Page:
Realms of Arkania II: Star Trail Retrospective

Iron Tower's Vince D. Weller has taken a break from The Age of Decadence development to pen a retrospective piece for Sir-tech and Attic Entertainment's excellent CRPG sequel, Realms of Arkania II: Star Trail. A slew of screenshots accompany the text:
The game is powered by Das Schwarze Auge, which, as all German things are, is better designed and more complex than its American counterpart. In other words, rolling (six whole characters) takes awhile. You have to consider countless options, make and delete characters, and figure out who's doing what (talking about non-combat abilities) and how to spread these abilities in the most efficient way. In the age of semi-retarded action rpg hybrids the number of things you characters are expected to do is staggering.

You start by rolling your stats: Strength, Agility, Dexterity, Courage, Intuition, Wisdom, Charisma. Then your personality traits: Superstition, Acrophobia (fear of heights), Claustrophobia (fear of enclosed environments including but not limited to caves, crypts, dungeons, and other popular destination spots), Avarice (everyone's favorite sin), Necrophobia (fear of undead), Curiosity (the silent killer), and Violent Temper (collar grabbing).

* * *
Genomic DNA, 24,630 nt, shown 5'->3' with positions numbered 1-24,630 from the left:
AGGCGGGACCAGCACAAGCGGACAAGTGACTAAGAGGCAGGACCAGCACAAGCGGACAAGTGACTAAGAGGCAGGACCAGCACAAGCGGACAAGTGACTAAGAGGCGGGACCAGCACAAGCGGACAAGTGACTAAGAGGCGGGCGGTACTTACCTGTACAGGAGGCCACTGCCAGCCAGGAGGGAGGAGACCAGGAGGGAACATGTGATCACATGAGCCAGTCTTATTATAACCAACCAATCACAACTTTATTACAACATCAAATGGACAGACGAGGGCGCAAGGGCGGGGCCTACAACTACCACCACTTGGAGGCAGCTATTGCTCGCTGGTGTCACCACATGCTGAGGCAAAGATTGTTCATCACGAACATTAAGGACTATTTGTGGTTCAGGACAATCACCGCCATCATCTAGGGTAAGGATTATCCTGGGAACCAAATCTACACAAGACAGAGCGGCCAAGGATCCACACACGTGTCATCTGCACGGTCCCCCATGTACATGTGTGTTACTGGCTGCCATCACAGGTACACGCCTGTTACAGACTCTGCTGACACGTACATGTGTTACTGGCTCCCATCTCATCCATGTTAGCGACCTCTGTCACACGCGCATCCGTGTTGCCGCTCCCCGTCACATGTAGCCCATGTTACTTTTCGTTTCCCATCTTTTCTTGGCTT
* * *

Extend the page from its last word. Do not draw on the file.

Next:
If you are not happy with some values, you can increase them manually, but for every point you add to the stats, you must add two points to the traits. I'm not sure if it's an invitation to abuse the system or not, as I don't recall how important the traits are. Superstition affects your magic resistance, so it appears to be an important trait. I don't want my party members to freak out when they run into a skeleton in a dungeon deep beneath the earth, so I'll keep the fear of undead and underground places low. Not sure about Acrophobia though, but I suppose we'll get a chance to discover it soon enough.

Then you select a class that matches the stats' and traits' values. Sometimes, you get 3-4 options, sometimes none (if you didn't consult the requirements and just rolled some numbers to see what happens). For example, dwarves are greedy little fuckers, so unless Avarice is high enough, it aint a dwarf. Hunters are used to open spaces, so their Claustrophobia is through the roof. They are deadly with bows and are handy in the wilderness, but, apparently, inviting them for a stroll deep underground is asking for trouble.

The game offers you 12 classes: Warrior, Thorwalian (Vikings who like to poison their weapons; apparently, other classes frown upon it), Dwarf (it's a class, not a race, as the game implies that dwarves can be nothing but fighters with a penchant for weapon-crafting), Hunter (archer with good wilderness skills, which is what will keep you alive during long marches), Jester (gypsies who can survive anywhere), Rogue (masters of urban survival), Magician, Warlock (relies on intuition), Druid (magic and wilderness skills), Green Elf (archery and magic), Sylvan Elf (archer/druid), Ice Elf (combat/magic).